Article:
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Male Fertility: What You Should and Shouldn't Do

A French study has highlighted for the first time that it is not only women who experience a decline in fertility when over 35 years old. Men in this age category are more likely to have a greater rate of DNA damaged sperm contributing to fertility problems such as the inability to conceive or a later miscarriage. The researchers are urging doctors and patients to consider the age of the father when considering assisted reproduction.

Many times it is women who seek pre-conception treatment however 50% of fertility problems relate to males, demonstrating that fertility is not only a women's issue. There are many pre-conception therapies available to assist both males and females to increase their fertility.

All males and females will benefit from a (preferably organic) varied diet rich in fruits, vegetables, good quality proteins and fats from nuts, seeds, avocados and oily fish. Where the diet is lacking, a good quality multi vitamin should be considered. Maintaining a healthy weight (neither under nor over weight), enjoying moderate exercise and feeling emotionally well also have a positive effect on fertility. It is important for males to pay particular attention to reducing their alcohol intake as alcohol is a male reproductive tract toxin.

Men who are over 35 years old or have poor sperm counts or motility may need to consider additional support. Supplementation with zinc, selenium and vitamins B12 and C have all shown positively in studies in the areas of improving sperm count, and mobility, and protecting sperm DNA from oxidative damage.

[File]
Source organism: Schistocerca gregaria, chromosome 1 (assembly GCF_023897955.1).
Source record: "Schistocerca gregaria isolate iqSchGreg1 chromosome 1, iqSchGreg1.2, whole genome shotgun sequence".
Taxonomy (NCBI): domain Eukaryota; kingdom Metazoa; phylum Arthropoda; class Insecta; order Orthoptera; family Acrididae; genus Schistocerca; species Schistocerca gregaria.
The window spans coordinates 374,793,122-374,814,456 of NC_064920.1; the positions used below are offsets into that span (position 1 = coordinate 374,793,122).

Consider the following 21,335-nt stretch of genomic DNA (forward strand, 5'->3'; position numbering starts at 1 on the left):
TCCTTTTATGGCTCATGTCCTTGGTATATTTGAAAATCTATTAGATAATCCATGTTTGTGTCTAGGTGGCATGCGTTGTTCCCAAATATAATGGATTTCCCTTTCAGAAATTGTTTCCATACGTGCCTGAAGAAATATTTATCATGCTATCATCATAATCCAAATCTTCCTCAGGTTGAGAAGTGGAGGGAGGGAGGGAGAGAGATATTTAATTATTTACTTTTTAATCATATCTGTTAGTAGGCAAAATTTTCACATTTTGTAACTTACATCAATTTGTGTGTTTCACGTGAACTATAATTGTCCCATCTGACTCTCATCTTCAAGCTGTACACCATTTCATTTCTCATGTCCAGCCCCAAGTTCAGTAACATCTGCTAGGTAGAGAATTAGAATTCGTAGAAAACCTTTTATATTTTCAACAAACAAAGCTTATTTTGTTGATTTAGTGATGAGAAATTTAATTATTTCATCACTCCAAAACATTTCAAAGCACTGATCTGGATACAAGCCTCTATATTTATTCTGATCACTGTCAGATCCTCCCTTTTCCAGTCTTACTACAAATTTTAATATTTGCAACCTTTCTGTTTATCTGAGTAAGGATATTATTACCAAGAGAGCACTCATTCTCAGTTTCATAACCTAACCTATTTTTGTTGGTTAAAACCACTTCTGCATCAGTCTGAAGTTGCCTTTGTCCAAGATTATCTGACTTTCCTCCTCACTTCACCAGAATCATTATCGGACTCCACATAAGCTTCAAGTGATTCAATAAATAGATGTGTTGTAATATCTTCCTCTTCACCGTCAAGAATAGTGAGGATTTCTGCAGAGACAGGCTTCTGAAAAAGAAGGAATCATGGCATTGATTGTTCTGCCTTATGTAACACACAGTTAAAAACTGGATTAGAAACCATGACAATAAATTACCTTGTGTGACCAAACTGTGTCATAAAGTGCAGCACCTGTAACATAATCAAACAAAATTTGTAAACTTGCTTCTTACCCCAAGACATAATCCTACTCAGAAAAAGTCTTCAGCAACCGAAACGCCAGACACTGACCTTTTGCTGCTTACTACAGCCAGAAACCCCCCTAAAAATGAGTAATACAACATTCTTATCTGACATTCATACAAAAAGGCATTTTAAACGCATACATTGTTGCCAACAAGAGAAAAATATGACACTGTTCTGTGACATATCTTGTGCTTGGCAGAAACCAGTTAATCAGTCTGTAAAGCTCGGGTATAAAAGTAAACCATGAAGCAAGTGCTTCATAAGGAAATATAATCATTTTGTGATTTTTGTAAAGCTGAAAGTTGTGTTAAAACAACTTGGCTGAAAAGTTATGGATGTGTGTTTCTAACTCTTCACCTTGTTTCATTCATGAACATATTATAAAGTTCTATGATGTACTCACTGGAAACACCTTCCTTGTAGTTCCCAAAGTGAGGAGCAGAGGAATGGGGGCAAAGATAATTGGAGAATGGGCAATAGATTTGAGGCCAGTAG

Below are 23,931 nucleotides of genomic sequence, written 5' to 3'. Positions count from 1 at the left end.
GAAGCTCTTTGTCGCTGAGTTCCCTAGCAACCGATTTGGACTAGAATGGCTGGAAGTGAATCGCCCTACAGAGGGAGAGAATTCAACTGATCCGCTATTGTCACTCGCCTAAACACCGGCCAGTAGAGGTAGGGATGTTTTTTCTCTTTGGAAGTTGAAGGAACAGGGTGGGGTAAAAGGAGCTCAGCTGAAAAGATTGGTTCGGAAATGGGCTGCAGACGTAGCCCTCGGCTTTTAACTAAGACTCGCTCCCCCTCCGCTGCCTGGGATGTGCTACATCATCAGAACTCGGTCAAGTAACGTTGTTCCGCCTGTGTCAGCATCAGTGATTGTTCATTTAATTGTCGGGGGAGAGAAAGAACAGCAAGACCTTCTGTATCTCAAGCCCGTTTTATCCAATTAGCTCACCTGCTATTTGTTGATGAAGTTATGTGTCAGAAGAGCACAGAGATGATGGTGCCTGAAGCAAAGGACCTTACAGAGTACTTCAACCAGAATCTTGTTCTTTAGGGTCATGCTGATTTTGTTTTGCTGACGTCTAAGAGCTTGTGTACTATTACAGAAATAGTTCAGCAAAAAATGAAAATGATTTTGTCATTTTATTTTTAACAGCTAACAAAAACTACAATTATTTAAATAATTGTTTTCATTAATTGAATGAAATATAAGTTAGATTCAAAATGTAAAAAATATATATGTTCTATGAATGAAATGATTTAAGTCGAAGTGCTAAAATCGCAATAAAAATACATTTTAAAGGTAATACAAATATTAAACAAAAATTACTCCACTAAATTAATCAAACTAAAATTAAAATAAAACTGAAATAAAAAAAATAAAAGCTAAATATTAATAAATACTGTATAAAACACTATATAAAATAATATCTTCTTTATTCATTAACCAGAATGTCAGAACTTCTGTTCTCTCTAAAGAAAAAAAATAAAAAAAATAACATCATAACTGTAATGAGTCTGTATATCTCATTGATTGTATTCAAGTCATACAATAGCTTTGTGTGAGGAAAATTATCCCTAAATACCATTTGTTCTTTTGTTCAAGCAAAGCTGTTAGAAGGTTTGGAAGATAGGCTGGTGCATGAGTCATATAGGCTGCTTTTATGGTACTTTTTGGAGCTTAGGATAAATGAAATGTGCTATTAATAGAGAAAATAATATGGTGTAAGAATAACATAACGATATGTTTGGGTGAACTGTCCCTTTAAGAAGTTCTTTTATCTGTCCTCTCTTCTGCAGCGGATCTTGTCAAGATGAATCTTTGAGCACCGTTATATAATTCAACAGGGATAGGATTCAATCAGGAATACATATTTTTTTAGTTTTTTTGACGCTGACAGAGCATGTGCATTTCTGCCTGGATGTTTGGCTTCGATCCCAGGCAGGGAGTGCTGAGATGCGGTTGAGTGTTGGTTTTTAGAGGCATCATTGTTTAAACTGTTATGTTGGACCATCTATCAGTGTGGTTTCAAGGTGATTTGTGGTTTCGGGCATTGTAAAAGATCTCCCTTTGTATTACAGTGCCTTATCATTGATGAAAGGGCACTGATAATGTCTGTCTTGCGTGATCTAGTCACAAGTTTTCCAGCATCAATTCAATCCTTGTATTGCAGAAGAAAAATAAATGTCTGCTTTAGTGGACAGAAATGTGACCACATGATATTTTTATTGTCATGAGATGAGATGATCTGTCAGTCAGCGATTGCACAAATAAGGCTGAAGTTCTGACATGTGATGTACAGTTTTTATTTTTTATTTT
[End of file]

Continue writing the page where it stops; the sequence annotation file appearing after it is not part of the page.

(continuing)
Where no major cause of infertility has been identified with either partner, then it may be that the couple is sub-fertile. This refers to both partners having some slight reproductive dysfunction that does not appear to cause a problem individually but considering the couple's reproductive health together reduces their chance of conception and producing a healthy baby. If a sperm count or motility problem has been identified, or the couple is sub-fertile, the male partner would be advised to seek natural fertility therapies such as supplementation, herbal medicine or acupuncture, in addition to the female.

A pre-conception consultation is an ideal way to identify any lifestyle, dietary or other factors likely to impact on fertility and implement a plan to address them. Natural therapies in pre-conception care place importance on improving the health of the future parents (reflected in better quality eggs and sperm) contributing to a healthy baby.

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